Southwest Kauai’s unique, 4 km-long, Waimea/Kikiaola volcaniclastic sand beach complex, Hawaii’s largest terrigenous beach sand reservoir, represents the westward alongshore current distribution of detrital sand contributed to the coast by the Waimea Canyon watershed. Over 65 years, the seaward protruding Kikiaola Small Boat Harbor structure, emplaced 1960, 2.7-3.0 km west of the Waimea River sediment source, has blocked, like a river damn, the natural movement of sand along the coast. While Waimea Beach east of the harbor’s lava rock breakwater prograded over 100 meters and increased sand volume by over 350%, 0.8 km-long Kikiaola Beach down drift (west) of the harbor retreated over 60 meters and suffered a decrease in sand volume of over 50%. Over a period of three months, mid-2014, in order to replenish Kikiaola Beach, 45,000 cubic meters of sand was moved, by excavator and truck from Waimea Beach east of the harbor to the 0.3 km portion of Kikiaola Beach immediately west of the harbor. Monitoring the sand bypass operation since several months prior to sand movement, employing tape/transit beach profile surveys and GIS analysis of coastal zone aerial imagery, has provided an evaluation of the beach replenishment program as well as enhance understanding of how this alongshore detrital sand transport beach system works. Results to date have been enlightening.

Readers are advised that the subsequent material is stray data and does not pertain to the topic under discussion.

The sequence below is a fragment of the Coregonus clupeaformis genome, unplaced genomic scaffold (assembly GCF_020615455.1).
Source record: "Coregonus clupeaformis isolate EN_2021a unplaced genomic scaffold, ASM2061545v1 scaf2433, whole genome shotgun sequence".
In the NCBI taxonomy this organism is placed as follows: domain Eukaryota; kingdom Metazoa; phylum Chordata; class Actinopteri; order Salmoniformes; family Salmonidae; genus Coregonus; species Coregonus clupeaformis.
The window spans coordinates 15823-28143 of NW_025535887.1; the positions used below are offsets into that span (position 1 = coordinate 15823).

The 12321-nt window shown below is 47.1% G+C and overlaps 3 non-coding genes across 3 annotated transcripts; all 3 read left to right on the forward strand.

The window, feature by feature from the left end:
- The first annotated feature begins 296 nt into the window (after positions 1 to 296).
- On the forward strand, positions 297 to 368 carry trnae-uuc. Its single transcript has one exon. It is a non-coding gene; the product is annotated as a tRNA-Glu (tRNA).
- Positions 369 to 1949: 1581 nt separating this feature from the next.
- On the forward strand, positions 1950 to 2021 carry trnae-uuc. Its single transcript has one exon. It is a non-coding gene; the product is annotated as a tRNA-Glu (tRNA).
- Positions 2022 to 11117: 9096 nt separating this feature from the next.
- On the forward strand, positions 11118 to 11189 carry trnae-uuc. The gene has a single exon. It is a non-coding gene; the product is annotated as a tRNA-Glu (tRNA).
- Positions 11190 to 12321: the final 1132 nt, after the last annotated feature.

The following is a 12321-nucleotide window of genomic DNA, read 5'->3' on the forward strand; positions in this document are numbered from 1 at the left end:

Waimea Beach east of Kikiaola Harbor displayed considerable stability. The two beach localities from which 30,000 and 15,000 cubic meters of sand was excavated have not regained sand volume. The excavation sites regained their classic backshore-berm-offshore beach morphology, but each site continued to lose sand. Such character is a reminder that it took 65 years for the beach to build up, via alongshore sand movement, east of the harbor. For over two years following the bypass operation, the 0.3 km portion of Kikiaola Beach immediately west of the harbor maintained a moderate degree of stability; however, since that time it has begun to display erosion of the bypass sand pile. The 0.5 km portion of Kikiaola Beach west of the bypass sand deposit displayed only minor fluctuation in beach character, suggesting a lack of impact of the replenishment program on the beach’s down drift portion more than two years following the bypass operation.